I think humans in general have a habit of condensing thoughts into little catchy phrases. It makes them easier to remember if we can fit them on, say… a bumper sticker. “Christians aren’t perfect… just forgiven.” So, I suppose it’s understandable that we can do the same with Scripture. But much like the secret to real estate is supposedly “Location. Location. Location,” the secret to understanding the Bible is “Context. Context. Context.”
While the following wouldn’t all fit on a bumper sticker, I think sometimes we throw them around – often out of context – in much the same way. Here are a few of my favorites.
“For I know the plans I have for you,” declares the LORD, “plans to prosper you and not to harm you, plans to give you hope and a future.” Jeremiah 29:11
This is one of my favorites. Because it’s written to the thousands of people who have been deported to exile in Babylon. And Jeremiah is actually telling them to get used to it – they’ll be there 70 years. Thaaaat’s great. It’s miserable, and it’s not getting better, at least not for awhile. Yes, this verse is still full of the comfort of God’s promise today, but His planning is often more long-range than ours.
“If my people, who are called by my name, will humble themselves and pray and seek my face and turn from their wicked ways, then will I hear from heaven and will forgive their sin and will heal their land.” 2 Chronicles 7:14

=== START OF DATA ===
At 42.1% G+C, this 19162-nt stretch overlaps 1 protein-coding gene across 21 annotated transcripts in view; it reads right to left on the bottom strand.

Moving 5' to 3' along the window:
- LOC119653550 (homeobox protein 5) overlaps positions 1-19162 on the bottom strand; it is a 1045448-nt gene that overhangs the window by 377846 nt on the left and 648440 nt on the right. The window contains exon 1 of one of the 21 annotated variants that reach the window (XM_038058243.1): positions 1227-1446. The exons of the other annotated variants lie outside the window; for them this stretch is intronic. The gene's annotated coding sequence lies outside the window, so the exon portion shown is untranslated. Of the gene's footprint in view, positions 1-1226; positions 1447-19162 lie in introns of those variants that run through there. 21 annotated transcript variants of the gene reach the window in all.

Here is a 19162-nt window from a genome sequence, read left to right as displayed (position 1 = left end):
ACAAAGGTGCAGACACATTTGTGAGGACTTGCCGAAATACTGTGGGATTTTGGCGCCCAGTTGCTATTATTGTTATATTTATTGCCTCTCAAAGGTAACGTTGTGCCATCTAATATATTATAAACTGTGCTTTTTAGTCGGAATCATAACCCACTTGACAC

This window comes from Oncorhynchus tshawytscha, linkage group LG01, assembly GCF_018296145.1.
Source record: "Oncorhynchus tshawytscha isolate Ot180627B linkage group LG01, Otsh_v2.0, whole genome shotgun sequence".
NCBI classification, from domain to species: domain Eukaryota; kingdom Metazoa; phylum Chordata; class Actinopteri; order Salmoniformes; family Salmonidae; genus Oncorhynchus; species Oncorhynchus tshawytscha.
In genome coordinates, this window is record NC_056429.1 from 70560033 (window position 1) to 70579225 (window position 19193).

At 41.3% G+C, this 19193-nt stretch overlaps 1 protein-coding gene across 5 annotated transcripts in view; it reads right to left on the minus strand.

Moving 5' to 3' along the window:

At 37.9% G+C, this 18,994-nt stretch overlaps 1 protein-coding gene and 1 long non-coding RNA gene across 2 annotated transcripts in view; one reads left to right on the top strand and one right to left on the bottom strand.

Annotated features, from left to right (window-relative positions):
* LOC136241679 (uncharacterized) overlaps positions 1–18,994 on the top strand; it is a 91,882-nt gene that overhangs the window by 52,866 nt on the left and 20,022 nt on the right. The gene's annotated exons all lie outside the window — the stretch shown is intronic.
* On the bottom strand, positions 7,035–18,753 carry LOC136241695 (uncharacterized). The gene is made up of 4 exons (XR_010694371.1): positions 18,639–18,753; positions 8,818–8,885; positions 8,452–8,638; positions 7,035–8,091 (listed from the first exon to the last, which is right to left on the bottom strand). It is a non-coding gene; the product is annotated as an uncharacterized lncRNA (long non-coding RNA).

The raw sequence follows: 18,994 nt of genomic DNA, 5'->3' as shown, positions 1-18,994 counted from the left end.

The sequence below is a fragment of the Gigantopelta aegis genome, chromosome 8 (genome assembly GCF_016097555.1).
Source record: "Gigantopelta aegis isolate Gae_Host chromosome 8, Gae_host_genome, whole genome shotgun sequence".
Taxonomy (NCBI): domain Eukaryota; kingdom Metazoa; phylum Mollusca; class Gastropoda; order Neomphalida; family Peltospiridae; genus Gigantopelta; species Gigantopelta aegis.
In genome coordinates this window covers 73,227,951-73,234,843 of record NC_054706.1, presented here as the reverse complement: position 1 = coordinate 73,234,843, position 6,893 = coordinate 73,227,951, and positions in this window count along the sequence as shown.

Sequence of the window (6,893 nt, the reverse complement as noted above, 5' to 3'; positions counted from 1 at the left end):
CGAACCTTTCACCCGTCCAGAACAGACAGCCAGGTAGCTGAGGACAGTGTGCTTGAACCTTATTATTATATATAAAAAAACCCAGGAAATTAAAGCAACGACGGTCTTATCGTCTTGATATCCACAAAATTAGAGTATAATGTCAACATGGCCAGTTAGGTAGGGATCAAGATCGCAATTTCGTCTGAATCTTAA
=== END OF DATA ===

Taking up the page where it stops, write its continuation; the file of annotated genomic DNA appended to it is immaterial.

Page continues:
I’m almost afraid to mention this one for fear of incurring the wrath of the National Day of Prayer folk. This verse comes right after the construction and dedication of the temple. And the glory of the Lord fills the temple. The next verse continues, “Now my eyes will be open and my ears attentive to the prayers offered in this place.” “This place” being the Temple. The land is Israel, and while we should always pray for our country and its leaders, God is not talking about America here.
“They’ll know we are christians by our love.”
Great. Be more generally loving – easy. I think this must come from John 13:35. “By this all men will know that you are my disciples, if you love one another.” Technically, the saying should be: “They’ll know we are Christians by our love for each other.” Which, being so specific, is much harder. An interesting distinction that seems especially relevant to many of the discussions happening in the Church today.
“Love the sinner – hate the sin.”
Okay, technically this isn’t a verse, it’s more of bumper sticker. But if you look carefully, Jesus never said to “love the sinner but hate the sin.” He did say to love the sinner. But he was pretty clear you should hate your own sin.
Are there others?